There seems to be no end in sight for the price war among mobile phone carriers, with Rakuten Mobile Inc. unveiling a lower cost plan Friday in an effort to keep its edge over its powerful rivals.
Until now, Rakuten has been offering only one choice on price: unlimited mobile internet for ¥2,980 a month. But the firm now says it will lower the price depending on the amount of data used within the space of a month, saying the fee will even be free for particularly light users.
Starting in April, Rakuten Mobile will charge:
- ¥2,980 for more than 20 gigabytes
- ¥1,980 for more than 3GB to 20GB
- ¥980 for more than 1GB to 3GB
- Nothing for 1GB or less
“When we came up with our unlimited plan at first, we were rather targeting heavy internet and smartphone users” with a simple offer, said Hiroshi Mikitani, who heads the e-commerce giant Rakuten Inc., which made its foray into the market as a fourth carrier last spring.
But with data showing that more than 60% of smartphone users actually use 5GB or less monthly, Mikitani says he felt the need to cater to light users as well.
“We need to provide a single plan for both heavy and light users. This is Rakuten’s mission.”
By effectively cutting the price, Rakuten will have to acquire more users to make a profit.
Mikitani says he expects the new pricing will attract new users and keep existing subscribers happy, adding that the timing for Rakuten’s mobile carrier business to turn a profit probably remains unchanged.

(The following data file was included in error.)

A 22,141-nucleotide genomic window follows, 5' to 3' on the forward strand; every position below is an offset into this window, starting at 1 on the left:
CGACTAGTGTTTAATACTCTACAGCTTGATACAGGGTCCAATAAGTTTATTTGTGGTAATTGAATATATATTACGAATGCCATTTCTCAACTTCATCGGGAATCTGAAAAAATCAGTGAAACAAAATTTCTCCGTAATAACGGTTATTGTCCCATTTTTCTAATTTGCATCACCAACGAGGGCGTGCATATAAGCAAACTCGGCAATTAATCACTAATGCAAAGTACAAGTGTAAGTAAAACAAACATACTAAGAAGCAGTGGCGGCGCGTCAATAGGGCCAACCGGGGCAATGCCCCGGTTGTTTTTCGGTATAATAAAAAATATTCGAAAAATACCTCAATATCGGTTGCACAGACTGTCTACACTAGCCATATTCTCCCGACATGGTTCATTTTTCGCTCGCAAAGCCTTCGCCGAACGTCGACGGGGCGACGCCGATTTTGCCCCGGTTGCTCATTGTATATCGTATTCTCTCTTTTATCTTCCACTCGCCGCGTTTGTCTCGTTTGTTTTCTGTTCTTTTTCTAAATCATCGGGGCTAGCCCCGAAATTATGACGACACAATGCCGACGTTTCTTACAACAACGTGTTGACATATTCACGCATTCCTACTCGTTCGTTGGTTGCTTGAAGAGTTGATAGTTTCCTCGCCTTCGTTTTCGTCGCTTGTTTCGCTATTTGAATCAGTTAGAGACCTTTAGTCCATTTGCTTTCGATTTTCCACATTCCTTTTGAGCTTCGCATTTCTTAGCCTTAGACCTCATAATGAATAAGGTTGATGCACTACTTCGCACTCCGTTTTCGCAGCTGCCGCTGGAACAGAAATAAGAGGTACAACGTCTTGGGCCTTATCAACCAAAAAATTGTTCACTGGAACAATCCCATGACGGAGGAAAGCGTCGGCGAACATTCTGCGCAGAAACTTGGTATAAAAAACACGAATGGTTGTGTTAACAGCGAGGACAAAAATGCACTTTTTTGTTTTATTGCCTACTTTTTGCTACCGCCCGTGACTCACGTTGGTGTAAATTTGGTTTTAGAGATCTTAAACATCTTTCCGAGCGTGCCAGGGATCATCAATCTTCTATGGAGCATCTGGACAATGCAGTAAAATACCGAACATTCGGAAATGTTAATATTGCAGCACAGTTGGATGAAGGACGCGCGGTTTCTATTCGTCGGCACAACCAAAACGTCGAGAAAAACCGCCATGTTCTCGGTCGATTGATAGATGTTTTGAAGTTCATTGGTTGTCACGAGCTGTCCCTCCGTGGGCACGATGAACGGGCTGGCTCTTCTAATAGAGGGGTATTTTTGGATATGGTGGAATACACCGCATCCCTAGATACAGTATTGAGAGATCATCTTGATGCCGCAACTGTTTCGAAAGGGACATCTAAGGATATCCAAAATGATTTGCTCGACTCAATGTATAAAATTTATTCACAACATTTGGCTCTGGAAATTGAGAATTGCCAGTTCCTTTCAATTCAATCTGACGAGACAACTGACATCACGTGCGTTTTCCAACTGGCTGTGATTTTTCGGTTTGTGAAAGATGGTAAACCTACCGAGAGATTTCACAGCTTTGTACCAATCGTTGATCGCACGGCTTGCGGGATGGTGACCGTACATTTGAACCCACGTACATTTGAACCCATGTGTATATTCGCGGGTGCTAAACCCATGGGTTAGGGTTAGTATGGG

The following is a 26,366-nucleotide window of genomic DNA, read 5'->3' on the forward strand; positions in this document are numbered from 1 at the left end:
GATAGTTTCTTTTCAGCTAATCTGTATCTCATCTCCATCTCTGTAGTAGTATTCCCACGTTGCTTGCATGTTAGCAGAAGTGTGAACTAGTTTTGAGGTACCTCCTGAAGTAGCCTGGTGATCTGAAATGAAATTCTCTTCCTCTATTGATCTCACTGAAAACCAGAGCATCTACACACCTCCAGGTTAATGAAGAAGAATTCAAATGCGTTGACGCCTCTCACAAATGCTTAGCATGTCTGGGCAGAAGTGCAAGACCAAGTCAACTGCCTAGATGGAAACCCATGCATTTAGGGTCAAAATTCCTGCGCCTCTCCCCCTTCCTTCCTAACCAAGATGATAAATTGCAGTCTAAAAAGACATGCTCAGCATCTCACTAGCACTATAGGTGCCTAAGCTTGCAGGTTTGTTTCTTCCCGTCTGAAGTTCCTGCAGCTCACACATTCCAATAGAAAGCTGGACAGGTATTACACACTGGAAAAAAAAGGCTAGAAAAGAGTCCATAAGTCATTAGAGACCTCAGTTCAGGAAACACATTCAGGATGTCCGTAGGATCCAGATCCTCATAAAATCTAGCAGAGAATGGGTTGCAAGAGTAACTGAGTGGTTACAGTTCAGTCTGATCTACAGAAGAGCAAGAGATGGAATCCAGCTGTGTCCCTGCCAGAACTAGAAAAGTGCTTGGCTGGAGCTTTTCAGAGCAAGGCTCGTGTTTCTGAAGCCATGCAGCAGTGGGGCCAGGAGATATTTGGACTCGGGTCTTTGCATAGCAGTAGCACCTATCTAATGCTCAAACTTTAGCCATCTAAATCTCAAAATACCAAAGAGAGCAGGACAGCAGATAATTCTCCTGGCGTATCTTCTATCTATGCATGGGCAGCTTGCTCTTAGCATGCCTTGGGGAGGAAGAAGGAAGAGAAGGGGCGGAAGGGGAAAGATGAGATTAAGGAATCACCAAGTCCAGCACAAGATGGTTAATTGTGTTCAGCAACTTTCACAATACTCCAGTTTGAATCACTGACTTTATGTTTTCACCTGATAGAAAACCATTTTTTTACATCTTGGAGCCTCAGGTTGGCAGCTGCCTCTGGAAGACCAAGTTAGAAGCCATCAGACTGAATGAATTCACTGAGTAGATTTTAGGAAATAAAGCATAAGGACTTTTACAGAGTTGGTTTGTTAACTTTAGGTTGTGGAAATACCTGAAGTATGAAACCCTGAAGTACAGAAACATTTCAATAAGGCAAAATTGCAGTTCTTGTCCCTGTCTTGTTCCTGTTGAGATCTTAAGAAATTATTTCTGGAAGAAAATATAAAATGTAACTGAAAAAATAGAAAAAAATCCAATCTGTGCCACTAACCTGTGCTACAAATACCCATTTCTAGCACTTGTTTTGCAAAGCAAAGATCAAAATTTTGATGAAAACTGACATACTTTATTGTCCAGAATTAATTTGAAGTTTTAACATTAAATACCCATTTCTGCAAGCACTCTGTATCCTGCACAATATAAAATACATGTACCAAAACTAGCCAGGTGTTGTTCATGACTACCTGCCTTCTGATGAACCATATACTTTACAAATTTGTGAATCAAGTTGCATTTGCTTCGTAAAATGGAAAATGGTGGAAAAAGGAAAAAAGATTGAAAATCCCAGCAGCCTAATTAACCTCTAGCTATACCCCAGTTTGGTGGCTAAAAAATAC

The past several months have been a tumultuous time for mobile phone carriers, as Prime Minister Yoshihide Suga’s administration has increased pressure on the three mega carriers — NTT Docomo Inc., KDDI Corp. and SoftBank Corp. — to lower monthly smartphone fees.
When Rakuten first unveiled its price plan in March last year, a month before it launched its service, it jolted the industry with its ¥2,980 unlimited data plan. On top of that, it offered the service free of charge for a year to the first 3 million subscribers.
Mikitani touted it as “innovative and shocking” pricing that would give the firm a competitive edge to fight its bigger rivals.
Back then, Rakuten’s pricing strategy was indeed striking.
That was not just because it was significantly cheaper than the three big carriers, but also because of its simplicity — just one plan. That there were no complex package deals involving multiyear contracts and family member discounts, making it hard for users to compare it with other carriers, was something new.
But it seemed Rakuten’s advantage had begun to wane after NTT Docomo effectively initiated a price war in December by announcing its new ¥2,980 plan with 20GB data usage, a move followed by KDDI and SoftBank.
Just in terms of price, Rakuten’s initial plan still has an edge over the three carriers because data usage is unlimited, as opposed to being capped at 20GB. The unlimited data plans of NTT Docomo, KDDI and SoftBank cost around ¥6,600.
But Rakuten’s plan has its own weakness. The firm’s network is still limited compared with its rivals, and KDDI is actually partnering with Rakuten to provide 4G roaming services for Rakuten users.
Unlimited data only applies when subscribers are connected to Rakuten’s own network area. There is a 5GB monthly cap when using KDDI’s network.
Rakuten said the number of applications for its plan exceeded 2.2 million, but its presence in the market is still tiny at a 0.6% share as of September, according to the Internal Affairs and Communications Ministry. NTT Docomo, KDDI and SoftBank accounted for more than 85% of the market, while about 13% was made up of mobile virtual network operators (MVNOs) that borrow networks from the major carriers.
The recent price war has actually prompted some MVNOs to make moves of their own as well.
Optage Inc., which is wholly owned by Kansai Electric Co. and runs the Mineo brand, introduced renewed price plans Wednesday that include 20GB of data for ¥1,750.
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